Sunday, June 12, 2011

Rethinking the Mirage

The first two or three times I played at the Mirage, I found the games surprisingly tough to beat, with smart, aggressive players. This was a few years ago, when I was new in town. Because of that early experience, I've mostly avoided playing there. In my mind I grouped it with the Wynn and Red Rock as being one of the few most challenging poker rooms in which to make money, and therefore didn't visit much.

Still, once in a while I would decide to test it out again, or there would be a private tournament there that I was going to be in, and I'd play a cash game before or after it, or a friend from out of town would want to play there and I'd go along.

My recent experience has been far different from my early experience. Maybe I've gotten better, or maybe the games have gotten softer there, or maybe my first couple of times were just a statistical anomaly, and nothing has really changed. Whatever the explanation, my last handful of visits there have been not just profitable, but easy as well, with high hourly win rates--including a quick $122 uptick in just under an hour this afternoon.

It is certainly plausible that the player mix has changed rather dramatically. A new poker room manager, Chis Coffin (who I like a lot) took over a year or two ago, and he has instituted major changes. I have not talked to him about this, but I'm making inferences from his actions. Mirage had long kind of coasted on its past glory as the central hub of Vegas poker, and continued trying to be one of the "big boys," competing with Bellagio, Wynn, Venetian, Aria, etc. As such, the poker room refused to implement such "tawdry" player perks as a comp-tracking system and jackpots/bonuses. Those were pooh-poohed as being what the trailer-park poker rooms did to bring in the riff-raff.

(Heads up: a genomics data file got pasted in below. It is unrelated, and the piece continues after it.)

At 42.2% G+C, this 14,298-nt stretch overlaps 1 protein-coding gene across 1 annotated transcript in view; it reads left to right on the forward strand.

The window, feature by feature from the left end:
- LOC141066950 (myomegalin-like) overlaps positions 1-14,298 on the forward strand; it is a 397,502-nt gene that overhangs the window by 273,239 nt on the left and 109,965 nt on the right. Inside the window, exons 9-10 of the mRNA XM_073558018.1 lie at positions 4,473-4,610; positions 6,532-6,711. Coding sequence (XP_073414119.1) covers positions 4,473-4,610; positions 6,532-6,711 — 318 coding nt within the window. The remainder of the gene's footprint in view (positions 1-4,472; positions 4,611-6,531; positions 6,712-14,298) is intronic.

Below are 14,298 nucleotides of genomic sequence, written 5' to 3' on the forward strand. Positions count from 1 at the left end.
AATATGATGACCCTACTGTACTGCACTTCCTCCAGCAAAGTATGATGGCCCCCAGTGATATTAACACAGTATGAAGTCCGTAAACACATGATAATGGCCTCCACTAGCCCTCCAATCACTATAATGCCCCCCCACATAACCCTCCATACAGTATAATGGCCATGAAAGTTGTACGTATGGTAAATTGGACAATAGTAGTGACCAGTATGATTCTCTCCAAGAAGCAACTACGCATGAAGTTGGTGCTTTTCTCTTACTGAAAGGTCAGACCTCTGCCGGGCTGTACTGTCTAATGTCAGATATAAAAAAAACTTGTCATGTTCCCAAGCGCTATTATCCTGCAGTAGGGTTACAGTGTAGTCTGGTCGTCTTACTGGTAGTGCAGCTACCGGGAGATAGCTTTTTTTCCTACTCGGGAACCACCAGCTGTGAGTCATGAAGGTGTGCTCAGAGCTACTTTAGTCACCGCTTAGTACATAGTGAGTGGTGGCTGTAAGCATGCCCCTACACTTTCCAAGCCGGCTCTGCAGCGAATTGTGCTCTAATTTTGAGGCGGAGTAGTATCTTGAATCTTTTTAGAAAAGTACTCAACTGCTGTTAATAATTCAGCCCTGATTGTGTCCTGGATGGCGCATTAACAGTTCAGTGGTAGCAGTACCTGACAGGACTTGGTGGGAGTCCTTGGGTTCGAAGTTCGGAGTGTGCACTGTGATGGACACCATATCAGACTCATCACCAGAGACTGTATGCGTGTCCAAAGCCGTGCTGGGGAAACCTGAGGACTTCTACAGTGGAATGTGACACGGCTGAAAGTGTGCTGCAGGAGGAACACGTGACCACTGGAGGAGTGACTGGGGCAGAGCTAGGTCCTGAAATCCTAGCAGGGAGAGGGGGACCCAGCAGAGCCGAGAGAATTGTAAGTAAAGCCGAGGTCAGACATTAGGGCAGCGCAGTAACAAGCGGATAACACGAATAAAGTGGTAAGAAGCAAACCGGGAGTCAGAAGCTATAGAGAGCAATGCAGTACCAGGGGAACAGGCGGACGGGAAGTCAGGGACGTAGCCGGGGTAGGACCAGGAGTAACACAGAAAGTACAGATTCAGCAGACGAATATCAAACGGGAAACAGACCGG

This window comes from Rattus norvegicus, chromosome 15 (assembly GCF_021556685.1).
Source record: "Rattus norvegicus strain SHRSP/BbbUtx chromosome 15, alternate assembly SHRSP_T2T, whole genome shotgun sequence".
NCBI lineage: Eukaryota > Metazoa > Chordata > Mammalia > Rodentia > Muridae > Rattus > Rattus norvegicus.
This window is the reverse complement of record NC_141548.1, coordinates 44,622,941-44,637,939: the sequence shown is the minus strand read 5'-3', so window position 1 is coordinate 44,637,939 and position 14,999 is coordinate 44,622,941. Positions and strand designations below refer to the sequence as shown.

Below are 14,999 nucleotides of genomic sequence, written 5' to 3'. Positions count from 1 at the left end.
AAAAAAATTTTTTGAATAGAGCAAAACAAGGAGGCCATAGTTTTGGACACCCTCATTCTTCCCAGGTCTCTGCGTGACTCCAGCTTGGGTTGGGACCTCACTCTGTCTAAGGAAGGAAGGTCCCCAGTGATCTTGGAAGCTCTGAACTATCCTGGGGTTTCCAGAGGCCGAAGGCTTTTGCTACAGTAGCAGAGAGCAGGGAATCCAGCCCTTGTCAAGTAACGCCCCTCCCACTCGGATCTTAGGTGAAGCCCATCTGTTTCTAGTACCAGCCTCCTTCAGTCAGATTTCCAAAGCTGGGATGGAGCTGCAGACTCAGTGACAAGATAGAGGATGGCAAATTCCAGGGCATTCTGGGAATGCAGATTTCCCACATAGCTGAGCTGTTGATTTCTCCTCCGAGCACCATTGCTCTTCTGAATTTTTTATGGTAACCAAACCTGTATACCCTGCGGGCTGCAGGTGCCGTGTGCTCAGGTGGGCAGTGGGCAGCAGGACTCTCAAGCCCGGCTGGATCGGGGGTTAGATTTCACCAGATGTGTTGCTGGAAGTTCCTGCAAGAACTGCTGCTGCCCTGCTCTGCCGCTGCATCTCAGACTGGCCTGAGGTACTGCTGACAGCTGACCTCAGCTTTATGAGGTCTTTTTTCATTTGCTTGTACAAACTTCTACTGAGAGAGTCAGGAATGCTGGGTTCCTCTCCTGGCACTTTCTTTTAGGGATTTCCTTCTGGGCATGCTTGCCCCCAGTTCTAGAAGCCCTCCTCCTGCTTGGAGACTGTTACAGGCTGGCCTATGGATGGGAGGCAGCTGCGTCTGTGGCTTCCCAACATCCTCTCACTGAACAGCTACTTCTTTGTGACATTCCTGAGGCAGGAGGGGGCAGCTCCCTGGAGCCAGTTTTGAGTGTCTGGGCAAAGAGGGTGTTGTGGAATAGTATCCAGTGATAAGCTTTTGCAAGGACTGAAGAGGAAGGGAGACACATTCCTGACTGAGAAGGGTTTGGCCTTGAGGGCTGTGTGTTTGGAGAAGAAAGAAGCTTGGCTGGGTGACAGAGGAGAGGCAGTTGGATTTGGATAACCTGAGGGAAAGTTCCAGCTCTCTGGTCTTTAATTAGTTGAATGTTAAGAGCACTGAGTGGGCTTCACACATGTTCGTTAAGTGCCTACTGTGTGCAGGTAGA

Mr. Coffin seems to have taken the logical approach and bowed to reality. The room was much bigger than could profitably be supported, so he cut tables and dealers. They were losing business to other rooms that provided the perks that create low-stakes player loyalty (food comps, bad-beat jackpots, and high-hand bonuses), so he implemented them. They had a lousy, unreliable system of communication between the desk and tables, so he has recently had the Genesis Bravo system installed.

I'm not sure whether these changes are what has turned a difficult, marginally profitable room for me into one that now appears to be soft and juicy, but I'm feeling inclined to start spending more time at the Mirage than I have in the past.

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